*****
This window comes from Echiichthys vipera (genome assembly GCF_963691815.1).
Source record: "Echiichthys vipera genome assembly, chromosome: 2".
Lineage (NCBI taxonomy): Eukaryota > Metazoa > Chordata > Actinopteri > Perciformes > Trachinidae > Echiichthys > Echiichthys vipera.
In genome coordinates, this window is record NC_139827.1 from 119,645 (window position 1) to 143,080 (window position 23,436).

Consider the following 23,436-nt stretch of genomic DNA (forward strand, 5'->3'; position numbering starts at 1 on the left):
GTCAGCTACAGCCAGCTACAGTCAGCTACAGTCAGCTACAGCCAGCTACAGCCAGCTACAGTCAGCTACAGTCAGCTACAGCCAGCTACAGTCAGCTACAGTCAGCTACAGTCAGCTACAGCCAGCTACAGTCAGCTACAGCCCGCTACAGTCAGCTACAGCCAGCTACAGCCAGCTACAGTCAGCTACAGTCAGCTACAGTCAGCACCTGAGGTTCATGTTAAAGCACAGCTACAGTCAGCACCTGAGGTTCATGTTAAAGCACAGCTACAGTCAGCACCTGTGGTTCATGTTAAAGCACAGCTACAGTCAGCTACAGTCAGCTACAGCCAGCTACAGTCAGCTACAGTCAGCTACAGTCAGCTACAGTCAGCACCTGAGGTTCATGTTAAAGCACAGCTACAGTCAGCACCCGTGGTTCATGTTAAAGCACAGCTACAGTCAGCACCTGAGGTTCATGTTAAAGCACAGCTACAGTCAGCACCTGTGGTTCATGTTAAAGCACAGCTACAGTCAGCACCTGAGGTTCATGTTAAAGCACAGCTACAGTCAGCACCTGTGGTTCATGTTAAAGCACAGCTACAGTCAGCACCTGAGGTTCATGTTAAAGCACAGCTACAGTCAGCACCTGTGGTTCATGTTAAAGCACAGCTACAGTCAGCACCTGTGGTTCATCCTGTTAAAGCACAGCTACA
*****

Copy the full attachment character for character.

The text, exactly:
This window comes from Echiichthys vipera (genome assembly GCF_963691815.1).
Source record: "Echiichthys vipera genome assembly, chromosome: 2".
Lineage (NCBI taxonomy): Eukaryota > Metazoa > Chordata > Actinopteri > Perciformes > Trachinidae > Echiichthys > Echiichthys vipera.
In genome coordinates, this window is record NC_139827.1 from 119,645 (window position 1) to 143,080 (window position 23,436).

Consider the following 23,436-nt stretch of genomic DNA (forward strand, 5'->3'; position numbering starts at 1 on the left):
GTCAGCTACAGCCAGCTACAGTCAGCTACAGTCAGCTACAGCCAGCTACAGCCAGCTACAGTCAGCTACAGTCAGCTACAGCCAGCTACAGTCAGCTACAGTCAGCTACAGTCAGCTACAGCCAGCTACAGTCAGCTACAGCCCGCTACAGTCAGCTACAGCCAGCTACAGCCAGCTACAGTCAGCTACAGTCAGCTACAGTCAGCACCTGAGGTTCATGTTAAAGCACAGCTACAGTCAGCACCTGAGGTTCATGTTAAAGCACAGCTACAGTCAGCACCTGTGGTTCATGTTAAAGCACAGCTACAGTCAGCTACAGTCAGCTACAGCCAGCTACAGTCAGCTACAGTCAGCTACAGTCAGCTACAGTCAGCACCTGAGGTTCATGTTAAAGCACAGCTACAGTCAGCACCCGTGGTTCATGTTAAAGCACAGCTACAGTCAGCACCTGAGGTTCATGTTAAAGCACAGCTACAGTCAGCACCTGTGGTTCATGTTAAAGCACAGCTACAGTCAGCACCTGAGGTTCATGTTAAAGCACAGCTACAGTCAGCACCTGTGGTTCATGTTAAAGCACAGCTACAGTCAGCACCTGAGGTTCATGTTAAAGCACAGCTACAGTCAGCACCTGTGGTTCATGTTAAAGCACAGCTACAGTCAGCACCTGTGGTTCATCCTGTTAAAGCACAGCTACA